People have questioned how she has the wherewithal to take on such challenging cases, but from Kanatzar’s perspective, the real strength comes from the people she represents.
“It’s easy for me to stand up and do it — it didn’t happen to me,” said Kanatzar, a partner at Dollar Burns & Becker since 1998. “To see these women and children stand up and be able to go through the process is amazing. We’ve got the greatest judicial process in the world, but yet it’s still incredibly hard on the victims. And yet, victim after victim I’ve seen been able to withstand it. It’s admirable.”
Shortly after starting to work with the prosecutor’s office, Kanatzar knew she wanted to stay in an area of law in which she could represent living victims. She said she appreciated being part of their healing process as they stood up to their assailants. In particular, she recalls the last case she prosecuted, involving an 87-year-old woman who was raped and sodomized in her own home.
“It was probably the most impressive thing I’ve ever seen as an attorney to watch her walk through that courtroom, get up on the stand and face a very young, large man who came in her home and did brutal things to her,” Kanatzar said. “She was probably the strongest victim I ever had testify.”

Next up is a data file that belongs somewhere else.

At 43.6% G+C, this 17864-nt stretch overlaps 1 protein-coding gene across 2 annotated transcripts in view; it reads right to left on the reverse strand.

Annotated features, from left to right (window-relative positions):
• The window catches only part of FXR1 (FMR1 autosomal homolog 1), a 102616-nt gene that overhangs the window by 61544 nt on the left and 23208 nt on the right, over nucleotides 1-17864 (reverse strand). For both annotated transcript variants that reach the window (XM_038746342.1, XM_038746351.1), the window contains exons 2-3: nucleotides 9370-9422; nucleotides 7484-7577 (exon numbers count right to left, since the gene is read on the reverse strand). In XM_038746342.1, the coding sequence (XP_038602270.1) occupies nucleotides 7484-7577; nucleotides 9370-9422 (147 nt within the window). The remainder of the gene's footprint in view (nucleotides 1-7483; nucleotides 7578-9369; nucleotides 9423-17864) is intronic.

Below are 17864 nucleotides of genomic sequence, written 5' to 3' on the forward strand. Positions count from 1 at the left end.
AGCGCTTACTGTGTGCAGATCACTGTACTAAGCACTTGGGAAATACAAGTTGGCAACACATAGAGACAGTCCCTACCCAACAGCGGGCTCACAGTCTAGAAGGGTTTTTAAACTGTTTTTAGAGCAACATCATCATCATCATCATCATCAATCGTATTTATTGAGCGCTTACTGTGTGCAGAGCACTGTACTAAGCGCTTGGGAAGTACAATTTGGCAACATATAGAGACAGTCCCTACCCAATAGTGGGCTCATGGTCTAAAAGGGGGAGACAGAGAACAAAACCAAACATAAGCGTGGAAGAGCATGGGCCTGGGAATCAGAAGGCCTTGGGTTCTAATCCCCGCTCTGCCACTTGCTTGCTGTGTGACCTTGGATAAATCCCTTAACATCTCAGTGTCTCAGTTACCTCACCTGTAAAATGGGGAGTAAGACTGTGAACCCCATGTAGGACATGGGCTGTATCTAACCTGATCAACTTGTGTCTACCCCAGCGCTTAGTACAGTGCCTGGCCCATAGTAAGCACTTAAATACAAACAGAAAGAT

Kanatzar served on the Missouri Supreme Court’s Regional Disciplinary Committee from 2008 to 2016 and as president of the board of directors of the Brain Injury Association of Kansas and Greater Kansas City from 2010 to 2012. She was appointed to the Missouri Supreme Court Advisory Committee in 2016.
Kanatzar, who is married to Judge James F. Kanatzar of the 16th Circuit Court in Jackson County, also is the mother of two teenage boys. During a five-year sabbatical from her firm to raise her sons, she kept her legal skills sharp by working with Operation Breakthrough, a nonprofit social-services agency serving children of the working poor, where she handled legal matters for the children’s guardians.
She said she hopes more firms follow the example of Dollar Burns & Becker by supporting working women who are both parents and professionals.
“So often women who are attorneys enter the workforce and think they can never step back and raise their kids and be a bigger part of their family,” Kanatzar said. “I found a firm that is flexible with having a female attorney who was a mother. I could do both and feel like I was doing both well.”